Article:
WICHAN TUKWUN turned a crisis into an opportunity when he and his family struck on the freezing of durian and freeze-dried processing of it as ways of countering a plunge in prices for the fruit they grew.
That was in 2007, when the prices for the fresh fruit dropped to just Bt22 a kilogram. With the introduction of the value-added product, they succeeded in doubling the product prices and exports, helping to generate sales of Bt400 million last year.
“We also plan to further expand our overseas markets from the US and China to include South Korea this year, and with the new market that will increase our sales growth into the double digits this year,” Wichan said in an interview with The Nation recently.
Wichan said he and his family grow durians on 20 rai in Chumporn province. After graduating from college, he returned to the family farm, but the price plunge of 2007 forced a rethink in how they managed they the durian business.
“We suffered a large loss in 2007, and that prompted us to find a way recover our business,” he said.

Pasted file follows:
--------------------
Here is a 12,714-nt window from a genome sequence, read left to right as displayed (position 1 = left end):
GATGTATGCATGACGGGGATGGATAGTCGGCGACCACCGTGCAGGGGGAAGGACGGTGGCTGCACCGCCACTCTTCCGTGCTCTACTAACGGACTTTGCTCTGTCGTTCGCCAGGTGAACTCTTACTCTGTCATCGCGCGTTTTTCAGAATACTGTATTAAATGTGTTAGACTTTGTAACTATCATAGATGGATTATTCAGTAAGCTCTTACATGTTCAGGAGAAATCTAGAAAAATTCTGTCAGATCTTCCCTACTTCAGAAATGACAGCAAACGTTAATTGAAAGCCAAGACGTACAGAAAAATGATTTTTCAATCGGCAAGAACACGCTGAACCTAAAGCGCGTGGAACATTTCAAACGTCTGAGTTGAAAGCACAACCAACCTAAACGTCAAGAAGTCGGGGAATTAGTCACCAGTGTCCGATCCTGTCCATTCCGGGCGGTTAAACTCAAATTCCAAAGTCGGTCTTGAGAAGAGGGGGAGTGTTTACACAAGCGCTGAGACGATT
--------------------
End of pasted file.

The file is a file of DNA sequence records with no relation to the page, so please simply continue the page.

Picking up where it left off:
“We then found a way to freeze the durian and distribute it to a manufacturing plant that can sell it for Bt150 per kilogram. Three kilograms of fresh durian can be processed to become one kilogram of the value-added product. That means we can generate a net margin about Bt50 per kilogram on this product.”
Wichan said he refined the method for freeze-dried durian, and this resulted in strong demand, especially from Chinese tourists visiting Thailand. Most of them buy the freeze-dried durian to take back home.
Encouraged by this success, Wichan invested up to Bt16 million to set up a freeze-drying machine to produce the freeze-dried durian, in addition to other fruit.
The company’s investment came from both its own cash holdings and from bank loans.
“Our sales increased from an average of Bt150 million at the end of 2014 to Bt400 million last year, thanks in particular to the strong demand for freeze-dried durian from Chinese tourists,” Wichan said.
After the company managed to more than double its sales within two years, Wichan said the key to success for the family business was to produce what customers want through the use of quality raw materials that lead to a quality finished product.